When Muslim Brotherhood candidate Mohamed Morsi rose to power in Egypt,
Hamas hoped he would instill a new policy that would grant the terror organization more freedom on many fronts.
However, recently, the organization has been punctiliously expressing that the opposite is true – instead of removing hurdles from the path of the Gaza Strip's rulers, Morsi and his people have been sending Hamas
a different message entirely: Take an example from us, say senior Muslim Brotherhood officials, and even if not publicly, "implement jihad in other ways."
The Egyptian movement takes pride in the image it has managed to portray, which has encouraged the international community to accept it as Egypt's legitimate leadership. Now the Muslim Brotherhood wants Hamas to follow the same path.
"We paved the way, we did the dirty work for you," claimed senior Brotherhood officials in their message to senior Gaza officials.
Egyptian government destroys tunnels (Photo: EPA)
The Muslim Brotherhood's stance on Hamas is expressed in its approach to the smuggling tunnels between Egypt and the Strip. The Egyptian army has recently decided to flood the tunnels, a move that sparked resentment amongst Gazan officials, who view the tunnels as a comfortable means of smuggling goods and especially weapons from Sinai.
The Muslim Brotherhood
was not fully supportive of the military decision, but it preferred it to the alternative – continued weapons smuggling from its territory.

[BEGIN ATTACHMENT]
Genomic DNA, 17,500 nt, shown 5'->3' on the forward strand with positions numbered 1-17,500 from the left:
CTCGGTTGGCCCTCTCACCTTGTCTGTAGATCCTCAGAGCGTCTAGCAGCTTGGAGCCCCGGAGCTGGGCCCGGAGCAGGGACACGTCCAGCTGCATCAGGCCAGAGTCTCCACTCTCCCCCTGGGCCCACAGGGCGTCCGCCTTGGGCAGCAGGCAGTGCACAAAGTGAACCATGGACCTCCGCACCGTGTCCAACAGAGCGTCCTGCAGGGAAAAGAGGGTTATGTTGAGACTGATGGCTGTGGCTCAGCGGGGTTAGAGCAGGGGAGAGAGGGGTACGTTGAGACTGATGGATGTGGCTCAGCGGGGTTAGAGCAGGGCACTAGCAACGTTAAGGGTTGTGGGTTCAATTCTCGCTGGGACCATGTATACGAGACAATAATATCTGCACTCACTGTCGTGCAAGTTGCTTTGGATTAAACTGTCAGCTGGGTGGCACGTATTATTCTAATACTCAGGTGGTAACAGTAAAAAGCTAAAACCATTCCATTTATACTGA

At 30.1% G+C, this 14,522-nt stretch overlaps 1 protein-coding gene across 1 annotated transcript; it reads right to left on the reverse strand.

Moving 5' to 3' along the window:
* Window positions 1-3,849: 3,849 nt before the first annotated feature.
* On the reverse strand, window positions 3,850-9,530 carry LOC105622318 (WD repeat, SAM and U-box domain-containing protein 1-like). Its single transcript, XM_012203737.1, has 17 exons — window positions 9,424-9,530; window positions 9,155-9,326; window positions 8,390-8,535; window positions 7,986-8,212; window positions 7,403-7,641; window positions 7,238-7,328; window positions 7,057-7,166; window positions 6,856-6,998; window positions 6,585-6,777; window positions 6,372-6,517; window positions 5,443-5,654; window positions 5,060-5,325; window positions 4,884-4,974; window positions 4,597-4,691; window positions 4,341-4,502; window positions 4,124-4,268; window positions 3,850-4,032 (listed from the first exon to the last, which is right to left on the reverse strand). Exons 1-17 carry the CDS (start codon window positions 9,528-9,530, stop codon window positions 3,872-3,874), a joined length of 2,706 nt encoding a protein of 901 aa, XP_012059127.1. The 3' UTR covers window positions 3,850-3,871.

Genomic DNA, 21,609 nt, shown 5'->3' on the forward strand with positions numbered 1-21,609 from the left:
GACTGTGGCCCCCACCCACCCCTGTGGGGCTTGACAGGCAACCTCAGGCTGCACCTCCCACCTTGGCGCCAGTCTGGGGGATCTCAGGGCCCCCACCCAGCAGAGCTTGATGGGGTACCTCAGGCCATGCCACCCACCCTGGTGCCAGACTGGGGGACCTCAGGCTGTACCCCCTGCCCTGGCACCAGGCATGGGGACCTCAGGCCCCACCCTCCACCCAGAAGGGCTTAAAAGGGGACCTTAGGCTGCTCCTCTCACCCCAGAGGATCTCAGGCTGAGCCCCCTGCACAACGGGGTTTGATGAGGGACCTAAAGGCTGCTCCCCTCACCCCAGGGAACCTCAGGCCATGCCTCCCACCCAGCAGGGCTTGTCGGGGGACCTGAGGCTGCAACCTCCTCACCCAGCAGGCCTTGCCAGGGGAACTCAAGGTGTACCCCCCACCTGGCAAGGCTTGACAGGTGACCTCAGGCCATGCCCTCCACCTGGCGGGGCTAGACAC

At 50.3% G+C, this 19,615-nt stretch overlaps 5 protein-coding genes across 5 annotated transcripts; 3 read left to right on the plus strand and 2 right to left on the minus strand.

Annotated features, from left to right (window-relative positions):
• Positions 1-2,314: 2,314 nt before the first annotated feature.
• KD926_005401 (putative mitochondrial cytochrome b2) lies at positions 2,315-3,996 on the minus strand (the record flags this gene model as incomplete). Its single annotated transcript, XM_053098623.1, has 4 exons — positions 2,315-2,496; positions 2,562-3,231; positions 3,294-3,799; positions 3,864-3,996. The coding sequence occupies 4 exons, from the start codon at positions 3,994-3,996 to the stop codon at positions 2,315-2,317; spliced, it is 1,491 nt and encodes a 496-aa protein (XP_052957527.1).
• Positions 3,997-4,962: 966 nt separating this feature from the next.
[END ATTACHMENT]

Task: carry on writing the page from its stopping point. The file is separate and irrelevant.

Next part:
From inside a smuggling tunnel in the Rafah area (Photo: AP)
A few days ago Issam al-Haddad, a senior Muslim Brotherhood official who serves as Morsi's adviser on foreign affairs, said that Egypt will not permit the flow of weapons via the tunnels, since that will undermine stability in the Sinai Peninsula. The Egyptian court is of the same opinion and it recently ruled that all tunnels on the Gaza border should be destroyed since they threaten Egypt's security.
In addition, any attempt to claim the opposite and support smuggling through the border, has yielded harsh criticism. Last November, for instance, during an emergency deliberation initiated by the Muslim Brotherhood at the height of Operation Pillar of Defense,
it was argued that Egypt should turn a blind eye to the entrance of weapons from the Gaza Strip and to the aid to Hamas and other organizations in the form of money and weapons. The stance was immediately denied by deputy chairman ("deputy supreme guide") of the Brotherhood, Khairat al-Shater, considered the strongest man in the movement.
"This cannot be overlooked since it will cause great embarrassment to the Egyptian president's office with the international community and especially opposite the United States, which has put pressure upon it to stop the escalation in Gaza," said al-Shater, who was replaced by Morsi as the Muslim Brotherhood representative in the elections after his candidacy was disqualified.
Al-Shater added in the same deliberation that "Egyptian support of the Palestinian factions by way of weapons is likely to incite a war between Egypt and Israel.
The Egyptian presidential stance to return the Egyptian ambassador from Israel is the best position taken by an Arab, Islamic state, and has led Egyptian citizens to take pride in their country."
The senior Muslim Brotherhood official also declared that "the entrance of Egypt into a war with Israel is not something that is accepted on the streets."